How To Write Songs Lyrics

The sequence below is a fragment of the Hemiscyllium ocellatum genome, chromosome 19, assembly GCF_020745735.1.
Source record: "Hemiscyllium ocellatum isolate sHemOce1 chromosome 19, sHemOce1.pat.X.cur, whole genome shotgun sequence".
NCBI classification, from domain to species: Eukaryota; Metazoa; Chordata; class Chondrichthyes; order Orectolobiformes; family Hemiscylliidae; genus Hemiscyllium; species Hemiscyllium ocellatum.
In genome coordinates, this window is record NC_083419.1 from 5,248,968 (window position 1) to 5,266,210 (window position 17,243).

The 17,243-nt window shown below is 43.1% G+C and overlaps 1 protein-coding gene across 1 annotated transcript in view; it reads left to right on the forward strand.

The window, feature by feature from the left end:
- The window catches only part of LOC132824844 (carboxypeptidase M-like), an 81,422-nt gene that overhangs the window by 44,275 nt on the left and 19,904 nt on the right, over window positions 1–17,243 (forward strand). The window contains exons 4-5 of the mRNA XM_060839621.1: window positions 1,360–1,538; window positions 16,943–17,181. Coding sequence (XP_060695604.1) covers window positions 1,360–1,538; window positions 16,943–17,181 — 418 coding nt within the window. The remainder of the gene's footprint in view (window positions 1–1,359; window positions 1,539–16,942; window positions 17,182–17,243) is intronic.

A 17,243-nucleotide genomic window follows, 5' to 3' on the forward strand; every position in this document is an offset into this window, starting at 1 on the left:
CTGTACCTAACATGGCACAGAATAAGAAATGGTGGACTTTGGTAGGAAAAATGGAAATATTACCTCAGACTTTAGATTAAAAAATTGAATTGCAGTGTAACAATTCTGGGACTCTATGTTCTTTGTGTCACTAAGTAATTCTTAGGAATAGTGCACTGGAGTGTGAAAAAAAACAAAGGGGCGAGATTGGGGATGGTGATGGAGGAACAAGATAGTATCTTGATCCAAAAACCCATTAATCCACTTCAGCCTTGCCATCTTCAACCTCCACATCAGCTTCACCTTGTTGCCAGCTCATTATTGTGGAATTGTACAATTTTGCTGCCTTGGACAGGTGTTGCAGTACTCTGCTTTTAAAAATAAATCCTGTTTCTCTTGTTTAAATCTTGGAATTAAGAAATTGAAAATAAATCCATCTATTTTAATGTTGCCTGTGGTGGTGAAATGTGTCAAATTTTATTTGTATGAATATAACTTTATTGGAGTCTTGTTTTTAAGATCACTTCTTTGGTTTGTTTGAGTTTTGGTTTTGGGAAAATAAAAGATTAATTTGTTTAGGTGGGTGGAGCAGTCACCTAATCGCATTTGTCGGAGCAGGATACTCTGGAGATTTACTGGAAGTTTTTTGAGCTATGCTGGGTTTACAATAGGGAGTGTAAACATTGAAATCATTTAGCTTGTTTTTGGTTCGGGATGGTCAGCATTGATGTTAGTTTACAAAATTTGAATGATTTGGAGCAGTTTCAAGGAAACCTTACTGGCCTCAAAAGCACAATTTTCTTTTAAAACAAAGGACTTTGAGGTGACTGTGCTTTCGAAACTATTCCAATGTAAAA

This easy-to-use guide will show you how to write a song, from finding a great title to writing your melody. Hands-on songwriting exercises will jump start your creativity, while  ‘how-to’ video tutorials are a fun way to find out more.by Robin Frederick. Request permission to reprint What comes first, melody or lyrics? How does an idea become a whole song? How do you know if your song is any good? Well, I’ll answer the first two questions in this article. The third question – How do you know if your song is good? – is answered like this:. If a song genuinely expresses your feelings, then it’s a good song. It doesn’t matter what anyone else thinks. If a song expresses your feelings AND touches other people, moves them emotionally, or gets them on the dance floor – that’s a  good song with the potential to become a HIT. So, how do you write a song that moves other people and makes them want to listen? Well, that’s where song craft comes in. Now, let’s begin to turn your title into a great lyric by simply asking a few questions – the questions suggested by your title. If you use these questions as a guide when writing your lyric, you’ll be able to…. Ask the Questions hidden in your title!Every title suggests questions that need to be answered. Some of the questions will be ones that you want to explore, others will be questions that listeners have. You’ll need to answer both. Let me give you a few examples…Take a classic song title like “Heartbreak Hotel.” Some of the questions you might want to ask are: What is a ‘heartbreak hotel’? What happens there? Where is it?Sure enough, these questions are all answered in this great Rock standard. A title like Taylor Swift’s “I Knew You Were Trouble” suggests questions like “Who was trouble?” “What kind of trouble?” and ‘How did things turn out?” If these questions aren’t answered in the song, they’ll go away disappointed. In a big Country hit like “You’re Gonna Miss This” recorded by Trace Adkins, listeners will be asking “What is it we’re going to miss?” and “Why will we miss it?” Check out the lyric; you might be surprised by the answer! That’s the sign of a great song. It draws you in with questions, then answers them in a fresh way.You can choose the questions you want to answer. Just be sure to include the questions that listeners will have and answer those, too. If you were a listener, what would you want to know?Here are some questions that work for many titles:. GO AHEAD & DO IT – Go back and look at the title you circled. What questions does it suggest to you, ones that you want to answer in your lyric? Make a list of questions that you’d like to answer. Then add any questions you think listeners will have. Will they understand your title? Do you have to explain what it means?Tell them why you’re saying this? Start writing a few of your answers now. Don’t bother to rhyme or even think about writing a lyric. Just say what you want to say. That’s the best place to start because that will be the heart of your song.Visit Robin’s Songwriting Shortcuts Facebook page for free songwriting tips and links To Top of Page. Just like a potter has clay and a painter has tubes of paint, the songwriter has images, action words, and fresh concepts. These are your raw materials. You’re going to create it yourself by using the words, phrases, and images suggested by your song title.Make a list of words and images the title suggestsLet’s say your song title is “You Make Me Smile.” To create raw material based on this title, think of words and images associated with smiling! We can start with obvious ones like “happy,” “sunny,” “bright,” and “fun.” These are words you could use in your lyric, but they’re a little but abstract. Let’s see if we can come up with words that will create a mental image for listeners and really make them feel like smiling.Take the word “fun,” for instance. What are a few things that are fun, things that make people smile? Parties, celebrations, dancing. People have fun when they go to theme parks, like Disneyland. So, let’s picture a ride at a theme park, maybe a roller coaster.These are just rough ideas. Try not to judge whether they’re good or not at this stage. Just write down everything that comes to you. You won’t use all of it but you never know what might end up in your song.Now, let’s try the word “sunny.” Obviously that word makes me think of sunshine, which makes me think of summer and being outdoors, which makes me think of grass, trees, and flowers. Flowers make me think of bright colors – gold, red, purple – how to write songs lyrics and bees buzzing around.So now we have a whole bunch of words that evoke mental images – bees, flowers, sunshine, parties, dancing, roller coasters! They all have to do with smiling and feeling good. And they all came from starting with one word and letting it suggest more.To hear how these words are used in a hit song, here’s part of the chorus of “Smile” by Uncle Kracker. Notice how many words are similar to the ones we came up with.You make me dance like foolForget how to breatheShine like goldBuzz like a beeJust the thought of you can drive me wildOh, you make me smileNow the listener is able to picture how the singer is feeling instead of just having to take his word for it. This is one of the most important tools a songwriter has. Check out this song on Spotify, look up the lyrics online, or watch the video to hear even more fun images and ideas based on smiling.BONUS TIP: After you have a list of related words, make a list of contrasting words and images, ones that suggest the opposite. For example, I wrote a song called “California Girl.” Obviously the related words will include summer, sun, warmth, waves, water, sand, feeling free – a kind of or paradise. Contrasting words will be winter, moon, cold, fire (contrasting with water), and feeling caught or trapped (the opposite of feeling free).If you’d like to hear how I turned these lists of related and contrasting words into a lyric, watch the video of my song “California Girl” or listen and read the lyrics here.